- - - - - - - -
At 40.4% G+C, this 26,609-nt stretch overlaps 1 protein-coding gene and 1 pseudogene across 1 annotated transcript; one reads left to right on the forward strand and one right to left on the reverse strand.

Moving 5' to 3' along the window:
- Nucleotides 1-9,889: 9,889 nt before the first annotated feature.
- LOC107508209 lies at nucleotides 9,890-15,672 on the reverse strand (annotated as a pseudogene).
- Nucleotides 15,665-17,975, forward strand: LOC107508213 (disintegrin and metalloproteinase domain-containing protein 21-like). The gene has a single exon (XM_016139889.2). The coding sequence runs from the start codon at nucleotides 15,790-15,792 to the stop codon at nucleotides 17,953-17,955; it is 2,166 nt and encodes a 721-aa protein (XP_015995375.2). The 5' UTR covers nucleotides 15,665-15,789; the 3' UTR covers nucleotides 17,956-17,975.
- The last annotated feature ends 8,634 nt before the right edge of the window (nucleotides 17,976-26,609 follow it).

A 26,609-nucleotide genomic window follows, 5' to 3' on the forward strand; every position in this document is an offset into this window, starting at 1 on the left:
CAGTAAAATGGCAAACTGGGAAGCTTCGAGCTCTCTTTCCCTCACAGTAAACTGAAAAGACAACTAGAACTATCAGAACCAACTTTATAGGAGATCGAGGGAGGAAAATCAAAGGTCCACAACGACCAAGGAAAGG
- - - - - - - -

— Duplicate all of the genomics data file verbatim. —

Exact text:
At 40.4% G+C, this 26,609-nt stretch overlaps 1 protein-coding gene and 1 pseudogene across 1 annotated transcript; one reads left to right on the forward strand and one right to left on the reverse strand.

Moving 5' to 3' along the window:
- Nucleotides 1-9,889: 9,889 nt before the first annotated feature.
- LOC107508209 lies at nucleotides 9,890-15,672 on the reverse strand (annotated as a pseudogene).
- Nucleotides 15,665-17,975, forward strand: LOC107508213 (disintegrin and metalloproteinase domain-containing protein 21-like). The gene has a single exon (XM_016139889.2). The coding sequence runs from the start codon at nucleotides 15,790-15,792 to the stop codon at nucleotides 17,953-17,955; it is 2,166 nt and encodes a 721-aa protein (XP_015995375.2). The 5' UTR covers nucleotides 15,665-15,789; the 3' UTR covers nucleotides 17,956-17,975.
- The last annotated feature ends 8,634 nt before the right edge of the window (nucleotides 17,976-26,609 follow it).

A 26,609-nucleotide genomic window follows, 5' to 3' on the forward strand; every position in this document is an offset into this window, starting at 1 on the left:
CAGTAAAATGGCAAACTGGGAAGCTTCGAGCTCTCTTTCCCTCACAGTAAACTGAAAAGACAACTAGAACTATCAGAACCAACTTTATAGGAGATCGAGGGAGGAAAATCAAAGGTCCACAACGACCAAGGAAAGG